with Jerry Bai­ley, DVM

Spin to Win Rodeo - - Departments - by Chelsea Shaf­fer

The up­com­ing CINCH Na­tional Fi­nals of Team Roping and the Priefert World Series of Team Roping Fi­nale have rop­ers load­ing their horses in trail­ers and hit­ting the road for Ok­la­homa City and Las Ve­gas. Com­mon-sense tips from Ok­la­homa’s USTRC and WSTR mem­ber and vet­eri­nar­ian Jerry Bai­ley, DVM, can go a long way in mak­ing your trip trou­ble free for the equine ath­lete on your trailer.


Mak­ing sure your horse is hy­drated is key to keep­ing him healthy on the road and when stalled in a strange place. For young horses, old horses or horses just not used to trav­el­ing, I like to put a pinch of elec­trolytes on their tongue be­fore I leave. I’ve never seen it fail to get one to drink in six or eight hours.


It’s the law to have Equine In­fec­tious Ane­mia tests, com­monly known as a Cog­gins test done be­fore you leave. There are some places—like Florida— where you’ll be held up un­til a vet­eri­nar­ian can come to take blood and run your Cog­gins. Health pa­pers be­come very im­por­tant, too. Ve­teri­nar­i­ans should see the horse and make sure he doesn’t have a fever, and that he’s not com­ing from a place cur­rently un­der quar­an­tine. It should be just a part of trav­el­ing.


If you’re go­ing to a roping, watch what you feed your horse. I like to haul horses on al­falfa be­cause that keeps their stool a lit­tle loose. Horses can get de­hy­drated, then im­pacted. Their body takes their mois­ture out of their stool. If you can keep them on some­thing that keeps them a lit­tle loose, that won’t hap­pen.


Horses are way bet­ter if they’re too cool than too hot while trav­el­ing. I barely get

cases of ship­ping fever when horses are kept cool. You get it very of­ten when they’re hot. In Florida, peo­ple would ship in from New York quite of­ten. It wasn’t un­usual for me to get 20 horses in and have to treat five or six for ship­ping fever. But clients who would stop in Ken­tucky and clip their horses never had prob­lems. Keep your trailer win­dows open for ven­ti­la­tion, and don’t haul with blan­kets on your horses in closed trail­ers.


Horse­men and -women need to have a kind of colic pro­to­col. Many rop­ers have Banamine (flu­nixin) and Rom­pun (xy­lazine) avail­able and will give it if they see signs of colic. That can make a big dif­fer­ence if caught early. If that horse doesn’t re­spond, get help right away. When treated within the first hour he gets col­icky, 90 per­cent will be fine with the first treat­ment. If not treated in that first hour, half will run into prob­lems.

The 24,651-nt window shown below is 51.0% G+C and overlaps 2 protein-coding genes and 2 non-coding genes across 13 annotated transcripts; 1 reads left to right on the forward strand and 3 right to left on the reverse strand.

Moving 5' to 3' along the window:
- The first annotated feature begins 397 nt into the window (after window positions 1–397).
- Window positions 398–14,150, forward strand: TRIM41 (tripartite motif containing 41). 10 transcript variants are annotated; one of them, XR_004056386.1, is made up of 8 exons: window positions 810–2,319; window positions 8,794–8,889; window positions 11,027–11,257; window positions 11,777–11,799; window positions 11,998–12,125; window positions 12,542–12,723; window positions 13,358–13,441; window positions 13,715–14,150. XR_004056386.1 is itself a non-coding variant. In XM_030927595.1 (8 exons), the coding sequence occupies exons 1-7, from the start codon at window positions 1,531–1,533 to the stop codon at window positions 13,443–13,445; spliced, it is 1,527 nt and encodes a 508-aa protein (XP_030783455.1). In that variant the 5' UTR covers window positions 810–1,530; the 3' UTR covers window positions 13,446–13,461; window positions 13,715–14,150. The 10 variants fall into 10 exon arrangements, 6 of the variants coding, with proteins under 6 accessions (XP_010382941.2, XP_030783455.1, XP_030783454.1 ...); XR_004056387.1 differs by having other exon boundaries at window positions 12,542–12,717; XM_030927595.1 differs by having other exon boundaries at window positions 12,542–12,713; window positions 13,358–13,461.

It’s al­ways a good idea to stop and let your horse rest overnight. I think 14-15 hours is the max haul­ing time, with 12 be­ing ideal. There are cer­tainly horses who are hauled longer dur­ing the rodeo runs, but even those guys stop and eat and get their horses out. Even stop­ping with­out un­load­ing is ben­e­fi­cial for your horses to rest in the trailer. Con­sider Soft Ride Boots and Back-On-Track boots for those long hauls and time in stalls—they seem to make a big dif­fer­ence.


Let­ting your horse stand in a stall for days be­fore you rope is al­ways a bad idea. They’re go­ing to build up their glu­cose and starch in their tis­sues, and then when you go ride them you’ll run into ty­ing up. Ty­ing up was orig­i­nally called Mon­day Morn­ing dis­ease. In the old days, work­horses would have Sun­day off and stand in their tie stalls and get the same amount to eat. Mon­day morn­ing, they’d go to work after stand­ing and eat­ing all day, and they couldn’t burn off all of the en­ergy and lac­tose they’d built up. Some­times horses tie up for no good rea­son, but you can en­tice horses to tie up by let­ting them stand around on the same feed, like at a roping, and then take them out to ex­er­cise. When you must keep your horse in a stall, even if it’s your day off from roping, get­ting him out for some ex­er­cise is a good idea.

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